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#2023: Remember the first Republic Debacle – Part 2 

By Martins Oloja
02 October 2022   |   4:04 am
As I was saying last week, some facts of the history of 1964 election can be part of our useful guide to us at this critical time when politicians seem to be concerned only with how to win election without considering the consequences...

Martins Oloja

As I was saying last week, some facts of the history of 1964 election can be part of our useful guide at this critical time when politicians seem to be concerned only with how to win election without considering the consequences of the 1964 election, which set the tone for the paradise we lost – federalism in 1966. Our politicians are gathering war chest and strategy to rule Nigeria at all cost. They have the resources to plunge into another do-or-die election warfare. They do not have political assistants to tell them about how we lost the majesty of democracy in our First Republic through the historic 1964 election.

So, let’s continue with the reading of our history lessons of that time so that we can unlearn some of the bad political habits that got us into this reproachful valley where most of our best and brightest minds are the only ones that get visa to the First World where they now gain our brains. Embedded in the history as told by Larry Diamond are ‘grand coalition’, ‘political competition’, ‘federal system’, ‘political conflict’ and ‘colonial rule’.
Recall this background in our lesson note last week: Following the late 1964 election, crisis broke out on January 1st, 1965, when the contents of a speech to be delivered by President Azikiwe were revealed. The core issue was that Azikiwe vowed to prevent the Prime Minister from forming a new Government on the basis of the election results. Reviewing the repeated frustration of attempts to ensure a free and fair election, and Sir Abubakar’s rebuff of his request for postponement and UN supervision, he said they had finally agreed to allow the Federal Electoral Commission (FEC) to take ‘appropriate action’. But when the FEC failed to postpone the election and three of its members resigned, he felt morally compelled to reject the election result (and by extension, Sir Abubakar’s entitlement to form a new government). The Prime Minister’s response was that postponement of the election had never been discussed between them; that only the FEC could call off the election and only the courts could remedy irregularities…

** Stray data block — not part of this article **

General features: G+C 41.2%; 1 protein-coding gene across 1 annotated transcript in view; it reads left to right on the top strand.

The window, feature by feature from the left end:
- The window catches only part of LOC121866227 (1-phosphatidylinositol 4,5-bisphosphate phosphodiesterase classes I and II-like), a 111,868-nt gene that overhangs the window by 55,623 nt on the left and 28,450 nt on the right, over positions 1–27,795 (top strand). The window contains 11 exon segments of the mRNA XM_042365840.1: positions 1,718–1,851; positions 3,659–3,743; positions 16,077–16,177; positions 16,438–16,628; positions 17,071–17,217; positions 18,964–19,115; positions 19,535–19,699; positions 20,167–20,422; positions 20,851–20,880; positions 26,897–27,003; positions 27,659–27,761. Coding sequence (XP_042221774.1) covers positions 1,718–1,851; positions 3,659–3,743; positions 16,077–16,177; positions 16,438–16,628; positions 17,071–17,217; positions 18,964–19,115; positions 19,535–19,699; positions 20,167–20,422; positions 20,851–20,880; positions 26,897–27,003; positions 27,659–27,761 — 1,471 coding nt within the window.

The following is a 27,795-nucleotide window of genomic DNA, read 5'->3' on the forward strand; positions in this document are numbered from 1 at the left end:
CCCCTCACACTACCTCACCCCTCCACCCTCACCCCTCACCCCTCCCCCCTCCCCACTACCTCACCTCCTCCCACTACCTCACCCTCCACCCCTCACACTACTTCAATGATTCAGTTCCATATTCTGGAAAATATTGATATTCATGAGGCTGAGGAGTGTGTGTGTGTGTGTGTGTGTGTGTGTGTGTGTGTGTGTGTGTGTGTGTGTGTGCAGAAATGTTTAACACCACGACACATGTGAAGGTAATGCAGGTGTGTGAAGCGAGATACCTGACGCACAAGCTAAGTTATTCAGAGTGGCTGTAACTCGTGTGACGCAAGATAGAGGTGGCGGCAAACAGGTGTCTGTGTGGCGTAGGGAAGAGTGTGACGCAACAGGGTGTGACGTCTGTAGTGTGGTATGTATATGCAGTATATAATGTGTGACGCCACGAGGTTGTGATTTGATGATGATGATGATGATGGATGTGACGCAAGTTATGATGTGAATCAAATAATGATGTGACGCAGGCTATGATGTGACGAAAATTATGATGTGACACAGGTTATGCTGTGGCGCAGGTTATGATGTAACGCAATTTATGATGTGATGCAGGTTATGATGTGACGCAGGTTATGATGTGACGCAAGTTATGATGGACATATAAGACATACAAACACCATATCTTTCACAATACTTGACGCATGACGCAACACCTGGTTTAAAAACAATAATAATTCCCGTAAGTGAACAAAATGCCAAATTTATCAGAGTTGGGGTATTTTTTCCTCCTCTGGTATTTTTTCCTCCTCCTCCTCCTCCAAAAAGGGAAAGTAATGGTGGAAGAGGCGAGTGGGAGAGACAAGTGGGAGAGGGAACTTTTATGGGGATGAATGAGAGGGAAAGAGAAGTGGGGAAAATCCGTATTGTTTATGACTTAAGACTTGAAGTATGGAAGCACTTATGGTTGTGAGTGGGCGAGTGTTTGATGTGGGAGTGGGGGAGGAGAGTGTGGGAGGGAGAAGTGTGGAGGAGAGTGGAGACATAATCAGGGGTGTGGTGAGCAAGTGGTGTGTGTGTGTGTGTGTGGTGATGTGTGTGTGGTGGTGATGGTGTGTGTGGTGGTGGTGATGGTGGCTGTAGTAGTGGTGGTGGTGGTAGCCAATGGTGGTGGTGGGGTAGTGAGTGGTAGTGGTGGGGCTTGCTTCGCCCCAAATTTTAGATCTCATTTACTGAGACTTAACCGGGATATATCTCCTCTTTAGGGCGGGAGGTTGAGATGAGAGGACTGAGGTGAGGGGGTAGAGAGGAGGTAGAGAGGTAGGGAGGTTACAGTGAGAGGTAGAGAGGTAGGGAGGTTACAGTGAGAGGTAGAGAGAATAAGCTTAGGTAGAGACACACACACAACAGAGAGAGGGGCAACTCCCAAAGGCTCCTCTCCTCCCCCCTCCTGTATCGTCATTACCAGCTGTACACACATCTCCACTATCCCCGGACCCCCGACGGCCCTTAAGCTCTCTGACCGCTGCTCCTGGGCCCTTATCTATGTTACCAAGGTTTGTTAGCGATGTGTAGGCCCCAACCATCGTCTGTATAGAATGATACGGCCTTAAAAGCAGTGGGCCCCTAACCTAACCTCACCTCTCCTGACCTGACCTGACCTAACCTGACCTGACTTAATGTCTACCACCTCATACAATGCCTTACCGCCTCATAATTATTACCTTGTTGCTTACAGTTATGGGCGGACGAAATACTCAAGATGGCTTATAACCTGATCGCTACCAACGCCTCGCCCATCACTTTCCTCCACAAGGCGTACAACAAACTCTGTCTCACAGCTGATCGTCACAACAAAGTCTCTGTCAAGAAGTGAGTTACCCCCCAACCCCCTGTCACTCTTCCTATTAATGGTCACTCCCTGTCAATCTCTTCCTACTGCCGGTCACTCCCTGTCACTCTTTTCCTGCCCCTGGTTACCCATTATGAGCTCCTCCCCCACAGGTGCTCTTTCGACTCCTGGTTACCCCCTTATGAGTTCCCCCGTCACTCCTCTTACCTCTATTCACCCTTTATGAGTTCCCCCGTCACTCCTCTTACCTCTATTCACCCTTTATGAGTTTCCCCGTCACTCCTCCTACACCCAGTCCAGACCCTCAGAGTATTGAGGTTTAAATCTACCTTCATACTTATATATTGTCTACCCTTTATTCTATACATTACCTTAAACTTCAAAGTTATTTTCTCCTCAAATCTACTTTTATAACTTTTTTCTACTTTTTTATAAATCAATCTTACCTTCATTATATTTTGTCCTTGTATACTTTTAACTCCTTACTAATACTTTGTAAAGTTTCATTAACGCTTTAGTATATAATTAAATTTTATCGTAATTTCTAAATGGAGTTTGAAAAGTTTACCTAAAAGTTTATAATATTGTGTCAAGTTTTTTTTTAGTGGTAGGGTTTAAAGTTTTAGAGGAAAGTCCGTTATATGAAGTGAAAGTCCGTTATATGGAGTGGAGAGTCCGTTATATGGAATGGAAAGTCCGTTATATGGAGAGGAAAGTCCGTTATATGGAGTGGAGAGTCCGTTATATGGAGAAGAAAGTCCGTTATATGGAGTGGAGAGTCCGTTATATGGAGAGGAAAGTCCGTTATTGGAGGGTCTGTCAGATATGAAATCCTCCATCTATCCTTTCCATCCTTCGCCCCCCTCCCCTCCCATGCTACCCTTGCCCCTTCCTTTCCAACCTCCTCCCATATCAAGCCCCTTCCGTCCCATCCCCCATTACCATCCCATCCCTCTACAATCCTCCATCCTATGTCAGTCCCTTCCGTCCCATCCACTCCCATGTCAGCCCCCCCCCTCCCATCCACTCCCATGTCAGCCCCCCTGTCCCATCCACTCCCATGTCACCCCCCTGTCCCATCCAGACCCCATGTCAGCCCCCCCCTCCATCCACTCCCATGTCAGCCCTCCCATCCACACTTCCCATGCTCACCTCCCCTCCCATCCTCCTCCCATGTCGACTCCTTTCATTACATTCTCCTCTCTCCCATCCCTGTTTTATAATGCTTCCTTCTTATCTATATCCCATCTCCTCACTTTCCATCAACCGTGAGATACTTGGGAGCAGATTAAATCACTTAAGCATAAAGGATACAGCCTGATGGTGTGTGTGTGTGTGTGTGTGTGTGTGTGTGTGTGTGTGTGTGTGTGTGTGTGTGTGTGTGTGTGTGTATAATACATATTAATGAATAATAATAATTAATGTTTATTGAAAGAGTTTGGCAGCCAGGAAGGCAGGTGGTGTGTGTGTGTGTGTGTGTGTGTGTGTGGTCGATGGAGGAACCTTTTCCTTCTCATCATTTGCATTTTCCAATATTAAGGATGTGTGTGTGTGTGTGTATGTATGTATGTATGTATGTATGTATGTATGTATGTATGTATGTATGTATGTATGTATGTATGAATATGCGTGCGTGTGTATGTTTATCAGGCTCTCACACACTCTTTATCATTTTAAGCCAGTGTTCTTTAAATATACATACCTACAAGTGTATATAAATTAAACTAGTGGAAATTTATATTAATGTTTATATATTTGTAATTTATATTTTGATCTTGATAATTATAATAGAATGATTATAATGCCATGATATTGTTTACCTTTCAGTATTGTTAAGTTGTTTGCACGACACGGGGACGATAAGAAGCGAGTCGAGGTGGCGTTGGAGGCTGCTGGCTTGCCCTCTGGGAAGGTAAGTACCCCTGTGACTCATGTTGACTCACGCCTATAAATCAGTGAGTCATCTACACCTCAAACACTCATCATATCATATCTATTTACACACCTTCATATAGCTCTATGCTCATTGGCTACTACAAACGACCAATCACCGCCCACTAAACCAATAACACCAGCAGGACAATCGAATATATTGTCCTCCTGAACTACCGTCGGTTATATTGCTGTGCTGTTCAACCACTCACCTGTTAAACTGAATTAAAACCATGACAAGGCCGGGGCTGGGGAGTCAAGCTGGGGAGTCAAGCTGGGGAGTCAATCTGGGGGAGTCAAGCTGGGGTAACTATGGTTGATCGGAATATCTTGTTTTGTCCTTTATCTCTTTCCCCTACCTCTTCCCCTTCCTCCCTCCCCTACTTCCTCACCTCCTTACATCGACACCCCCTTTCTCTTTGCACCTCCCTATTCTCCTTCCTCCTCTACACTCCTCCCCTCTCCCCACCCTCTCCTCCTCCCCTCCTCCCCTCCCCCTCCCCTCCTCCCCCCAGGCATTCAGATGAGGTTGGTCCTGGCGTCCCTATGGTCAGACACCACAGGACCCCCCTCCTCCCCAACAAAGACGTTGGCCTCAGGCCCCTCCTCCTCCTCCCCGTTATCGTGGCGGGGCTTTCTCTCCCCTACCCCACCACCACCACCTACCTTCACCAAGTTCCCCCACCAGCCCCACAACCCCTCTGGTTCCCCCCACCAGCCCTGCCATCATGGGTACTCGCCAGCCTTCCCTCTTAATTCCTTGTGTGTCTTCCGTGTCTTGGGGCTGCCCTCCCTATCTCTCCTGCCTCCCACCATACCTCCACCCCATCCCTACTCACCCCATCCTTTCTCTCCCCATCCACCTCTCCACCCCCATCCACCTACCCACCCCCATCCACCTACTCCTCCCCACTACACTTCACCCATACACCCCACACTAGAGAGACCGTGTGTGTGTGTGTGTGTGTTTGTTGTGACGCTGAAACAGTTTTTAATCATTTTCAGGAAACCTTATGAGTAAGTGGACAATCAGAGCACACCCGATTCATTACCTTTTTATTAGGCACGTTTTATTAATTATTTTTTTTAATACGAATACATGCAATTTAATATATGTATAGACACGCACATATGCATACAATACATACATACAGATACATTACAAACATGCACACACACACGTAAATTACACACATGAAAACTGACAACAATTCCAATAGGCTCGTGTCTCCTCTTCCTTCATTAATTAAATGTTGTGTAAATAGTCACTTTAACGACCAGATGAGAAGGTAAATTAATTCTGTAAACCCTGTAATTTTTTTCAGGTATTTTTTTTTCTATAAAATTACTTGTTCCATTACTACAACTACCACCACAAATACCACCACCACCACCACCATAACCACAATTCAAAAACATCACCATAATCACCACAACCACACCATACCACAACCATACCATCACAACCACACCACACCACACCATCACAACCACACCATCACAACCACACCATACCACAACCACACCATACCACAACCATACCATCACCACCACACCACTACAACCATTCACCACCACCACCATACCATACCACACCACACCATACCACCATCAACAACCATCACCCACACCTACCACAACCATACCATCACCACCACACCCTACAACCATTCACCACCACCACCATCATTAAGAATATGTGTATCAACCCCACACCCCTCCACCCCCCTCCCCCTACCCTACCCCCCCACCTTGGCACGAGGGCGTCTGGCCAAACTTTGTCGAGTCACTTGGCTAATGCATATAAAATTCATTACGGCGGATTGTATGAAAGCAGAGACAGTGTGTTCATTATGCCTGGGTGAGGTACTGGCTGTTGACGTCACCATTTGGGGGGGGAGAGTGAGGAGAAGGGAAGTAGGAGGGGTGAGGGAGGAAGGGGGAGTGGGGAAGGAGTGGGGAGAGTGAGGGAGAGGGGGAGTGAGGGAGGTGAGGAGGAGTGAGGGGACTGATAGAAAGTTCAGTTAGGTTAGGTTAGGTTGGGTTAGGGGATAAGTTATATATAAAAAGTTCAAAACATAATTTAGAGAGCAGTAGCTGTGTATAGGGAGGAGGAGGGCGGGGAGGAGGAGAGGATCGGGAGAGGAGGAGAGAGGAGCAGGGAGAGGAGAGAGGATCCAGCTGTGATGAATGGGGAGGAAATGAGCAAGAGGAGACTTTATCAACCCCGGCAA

And so as the confrontation hardened following the election debacle, President Azikiwe made his own play for control of the armed forces. Summoning the British Army Commander, Major-General Welby-Everard, Navy Commodore Wey and Police Inspector-General Edet to the State House, Azikiwe ‘is alleged to have pointed out that they owed allegiance first to him as President of the Republic’ and Commander-in-Chief. Anticipating such a claim, the service chiefs had sought constitutional advice, which confirmed that operational command of the three services was clearly vested in the Prime Minister (in that parliamentary system of government).

Consequently, Commodore Wey told the President he could take orders only from the Prime Minister. As an expatriate, General Welby-Everard did not wish to get enmeshed in a political dispute and politely withdrew, but then circulated to all his officers an explanation of the constitutional position.

Following this failure to use the armed forces, a compromise was worked out on Sunday, January 3, with a six-point formula for resolving the deadlock. Its key provisions were: that ‘a broad-based national government . . . be formed on the results of the last election’; that the legality of the election be determined in the courts and the results upheld, except where the number of voters was so small as to require another election; that arrangements be made within six months for a Commission (and then a constituent assembly) to review the Constitution and the electoral machinery; and that the Western Regional Government be dissolved ‘to enable the people of that Region to express their will as to who should govern them’. All these were agreed to but nothing was implemented.